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I moved around as a kid. I was born in Chicago, in that mid western climate of extreme heat and biting chill. When I was seven, we moved to Redondo Beach, California, where I was permitted to thaw out for a while until we packed up and headed to Colorado right before I turned 11. And there I stayed, growing too big for the desert shrubs in the landscaped lawns of the sprawling suburbs, perfectly positioned under the famously purple and majestic Rocky  Mountains.

But something was implanted in me during those early years of shifting around. While my bones were growing, they were learning to be restless. I fled Colorado after high school for the sparser version of it – Montana. After three years of avoiding hunting the whitetail deer that cheekily wandered the campus of my college, I dropped out and moved back to Colorado. I wedged myself deeper in the mountains, closer to the pine trees that made me feel less a sore thumb. I spent three years in Boulder, outfitted in fabric that wicked moisture away, buzzing under the desert sun, trying to figure out why this place still didn’t feel like home. It was where I grew up, really. Where I had my first crush (Brendan Perry), my first taste of alcohol (vodka out of a Nalgene in the northern Rockies), my first boyfriend (oh, Timmy), and so many other firsts. It’s where I tromped around with a dirty backpack strapped around me, scrambling up the rough peaks of the 14ers that litter the state like raised hands, pushing the enormous sky to its limit.

I decided that I was just a restless heart, and would always move. That I would never have the hometown pride that so many of my friends do. So I moved somewhere completely random – Seattle. I supposed that 23 was a good age to go somewhere, to start crashing through the world, touching all the hidden corners of the country, grazing my fingers on places as they zoomed past my window.

It’s been almost 3 years since my hands first touched the green and blue watercolor center of the Pacific Northwest, and to cap off this year I decided to take some time with it on my own. I had decided to spend Christmas in Seattle, since my parents were in southern Missouri and I couldn’t get down there. Ty went home to his family in Montana, and I figured I would see how it felt to spend the holidays in this place that I was tentatively poking my roots into. I rented a cabin on Hood Canal, where I am writing this now as the sun is slowly slipping away through the gray shroud hanging over Guillemot Cove, quietly excusing herself for the evening.

I had to drive to the store today to get some oysters for dinner. And while I was driving, the coast slid in next to me. The roots of  the cloud-scraping pines dug their heels into fading land that arched and sighed into the heather gray water. The land across the canal hardly looked solid at all – an ancient and shifting specter behind fog that reflected a thousand shades of gray and blue. And then all of a sudden, the tide rose in me and I started to cry. I had to pull over, and nose my car up to a log that separated the land from the sea. I sat on it, my boots crushing some abandoned oyster shells, pulled my knees up to my salt-washed face, and realized with certainty I’ve never felt before, that I was home.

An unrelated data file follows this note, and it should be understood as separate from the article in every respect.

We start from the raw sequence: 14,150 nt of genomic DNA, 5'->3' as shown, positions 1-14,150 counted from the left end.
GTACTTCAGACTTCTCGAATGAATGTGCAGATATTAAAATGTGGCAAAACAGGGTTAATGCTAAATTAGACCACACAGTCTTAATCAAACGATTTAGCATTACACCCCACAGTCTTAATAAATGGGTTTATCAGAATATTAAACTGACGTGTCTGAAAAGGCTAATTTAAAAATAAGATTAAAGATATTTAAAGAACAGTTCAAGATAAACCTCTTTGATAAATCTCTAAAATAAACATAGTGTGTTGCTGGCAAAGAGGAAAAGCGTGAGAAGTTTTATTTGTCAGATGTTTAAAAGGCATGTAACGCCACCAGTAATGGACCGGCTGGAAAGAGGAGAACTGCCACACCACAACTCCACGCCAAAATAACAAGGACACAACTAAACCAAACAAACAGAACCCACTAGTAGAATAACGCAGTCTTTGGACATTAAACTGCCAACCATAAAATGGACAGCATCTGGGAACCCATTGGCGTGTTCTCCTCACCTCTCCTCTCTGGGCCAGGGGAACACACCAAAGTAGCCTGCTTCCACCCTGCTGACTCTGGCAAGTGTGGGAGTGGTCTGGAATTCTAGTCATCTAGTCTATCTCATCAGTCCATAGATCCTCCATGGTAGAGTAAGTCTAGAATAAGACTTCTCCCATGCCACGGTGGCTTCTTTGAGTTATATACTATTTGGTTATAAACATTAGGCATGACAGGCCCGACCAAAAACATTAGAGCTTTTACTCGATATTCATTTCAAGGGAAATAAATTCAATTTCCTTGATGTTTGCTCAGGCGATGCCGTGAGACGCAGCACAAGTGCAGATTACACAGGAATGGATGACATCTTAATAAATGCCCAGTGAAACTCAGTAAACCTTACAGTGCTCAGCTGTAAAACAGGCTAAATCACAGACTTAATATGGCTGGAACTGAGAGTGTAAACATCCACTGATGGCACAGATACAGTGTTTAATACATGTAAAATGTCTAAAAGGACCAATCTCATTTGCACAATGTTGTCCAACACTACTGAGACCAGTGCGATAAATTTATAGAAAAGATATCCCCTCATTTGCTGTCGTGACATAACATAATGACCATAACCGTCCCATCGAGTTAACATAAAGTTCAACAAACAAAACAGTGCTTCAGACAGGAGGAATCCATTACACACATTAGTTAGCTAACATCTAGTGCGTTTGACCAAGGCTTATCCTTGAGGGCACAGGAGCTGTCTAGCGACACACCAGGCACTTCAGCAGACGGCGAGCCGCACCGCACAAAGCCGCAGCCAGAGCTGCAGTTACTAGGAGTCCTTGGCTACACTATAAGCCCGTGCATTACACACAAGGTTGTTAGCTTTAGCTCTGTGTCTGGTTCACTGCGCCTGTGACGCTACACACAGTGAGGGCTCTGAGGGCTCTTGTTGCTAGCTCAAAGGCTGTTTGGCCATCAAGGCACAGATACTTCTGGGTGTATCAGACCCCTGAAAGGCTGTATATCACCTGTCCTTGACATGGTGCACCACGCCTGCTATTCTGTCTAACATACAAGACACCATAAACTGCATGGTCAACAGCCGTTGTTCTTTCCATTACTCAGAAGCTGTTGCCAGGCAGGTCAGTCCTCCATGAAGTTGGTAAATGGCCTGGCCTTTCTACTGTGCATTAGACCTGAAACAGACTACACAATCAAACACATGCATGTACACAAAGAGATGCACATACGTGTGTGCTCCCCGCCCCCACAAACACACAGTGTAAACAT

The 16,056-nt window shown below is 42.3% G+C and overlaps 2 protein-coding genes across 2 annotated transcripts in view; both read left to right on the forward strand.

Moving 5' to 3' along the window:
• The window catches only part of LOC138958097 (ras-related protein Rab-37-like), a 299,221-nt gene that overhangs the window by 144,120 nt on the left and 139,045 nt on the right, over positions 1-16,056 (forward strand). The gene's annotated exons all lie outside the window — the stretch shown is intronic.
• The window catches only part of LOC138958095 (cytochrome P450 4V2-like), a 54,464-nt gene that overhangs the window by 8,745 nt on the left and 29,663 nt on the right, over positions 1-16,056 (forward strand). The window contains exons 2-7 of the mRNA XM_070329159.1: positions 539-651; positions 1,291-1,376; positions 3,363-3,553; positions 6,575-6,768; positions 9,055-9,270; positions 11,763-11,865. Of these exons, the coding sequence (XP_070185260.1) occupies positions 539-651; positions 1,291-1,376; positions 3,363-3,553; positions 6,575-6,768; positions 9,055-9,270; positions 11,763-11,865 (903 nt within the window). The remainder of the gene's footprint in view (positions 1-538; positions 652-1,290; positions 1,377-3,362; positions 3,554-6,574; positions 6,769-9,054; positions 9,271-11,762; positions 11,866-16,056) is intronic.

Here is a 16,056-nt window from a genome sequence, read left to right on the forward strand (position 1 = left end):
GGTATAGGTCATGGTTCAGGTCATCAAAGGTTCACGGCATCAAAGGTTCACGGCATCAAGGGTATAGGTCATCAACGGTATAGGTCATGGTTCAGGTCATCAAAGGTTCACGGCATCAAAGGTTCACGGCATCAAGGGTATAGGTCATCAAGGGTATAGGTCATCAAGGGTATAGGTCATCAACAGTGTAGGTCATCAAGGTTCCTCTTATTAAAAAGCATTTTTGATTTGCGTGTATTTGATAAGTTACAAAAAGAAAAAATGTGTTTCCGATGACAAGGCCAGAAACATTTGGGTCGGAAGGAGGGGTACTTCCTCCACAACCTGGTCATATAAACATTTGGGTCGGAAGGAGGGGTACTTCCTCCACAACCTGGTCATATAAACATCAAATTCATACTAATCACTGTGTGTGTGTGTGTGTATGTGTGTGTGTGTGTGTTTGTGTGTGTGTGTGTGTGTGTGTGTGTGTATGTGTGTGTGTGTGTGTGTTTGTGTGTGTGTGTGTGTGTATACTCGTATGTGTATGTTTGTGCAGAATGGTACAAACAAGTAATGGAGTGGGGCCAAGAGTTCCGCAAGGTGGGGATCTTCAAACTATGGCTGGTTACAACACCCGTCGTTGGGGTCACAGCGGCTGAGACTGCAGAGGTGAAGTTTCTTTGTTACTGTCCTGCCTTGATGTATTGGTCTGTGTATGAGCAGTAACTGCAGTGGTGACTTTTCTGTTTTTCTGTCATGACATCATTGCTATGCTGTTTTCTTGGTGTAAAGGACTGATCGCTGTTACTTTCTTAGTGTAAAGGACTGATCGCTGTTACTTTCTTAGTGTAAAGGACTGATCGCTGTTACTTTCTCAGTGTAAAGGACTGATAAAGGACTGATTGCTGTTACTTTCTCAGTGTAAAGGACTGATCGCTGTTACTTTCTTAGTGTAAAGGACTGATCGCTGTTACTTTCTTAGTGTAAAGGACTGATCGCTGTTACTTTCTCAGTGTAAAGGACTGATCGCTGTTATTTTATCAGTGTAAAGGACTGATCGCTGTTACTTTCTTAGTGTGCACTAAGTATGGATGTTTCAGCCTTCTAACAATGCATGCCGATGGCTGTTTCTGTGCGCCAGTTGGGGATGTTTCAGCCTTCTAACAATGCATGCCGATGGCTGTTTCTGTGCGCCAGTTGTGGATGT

I felt my foggy heart crack open as the horizon did, and tears kept falling. I’m home, really home. I’ve never been a desert flower, all dry and breezy, delicate and planning ahead for the drought, kissing the dusty ground to hide from the wind. I don’t stretch up to the sun, or regenerate quickly like the grass on the plains.

My heart is a coastal one. It is layered permanently with the accumulation of seasons, taking shape from persistent and slow growing things. It is a stormy sky, constant rain, shifting edges. Joy in the sun could not happen without the gray and the mist. It is close to the soil, growing all year round, letting the heavy sky sink in through the skin, into my blood, into my settling bones.

My heart is home. I know now that I won’t leave, that I wouldn’t want to. It took me 3 years here to see it, and almost 26 to find it at all. There is magic here, magic that I never knew was waiting to welcome me, to draw me in, to change my coastline,  shape me and keep me. I have looked down on my quiet retreat in my wooded cabin, and seen that I’ve already been shaped, quietly and patiently, just like home always does.

Happy New Year.

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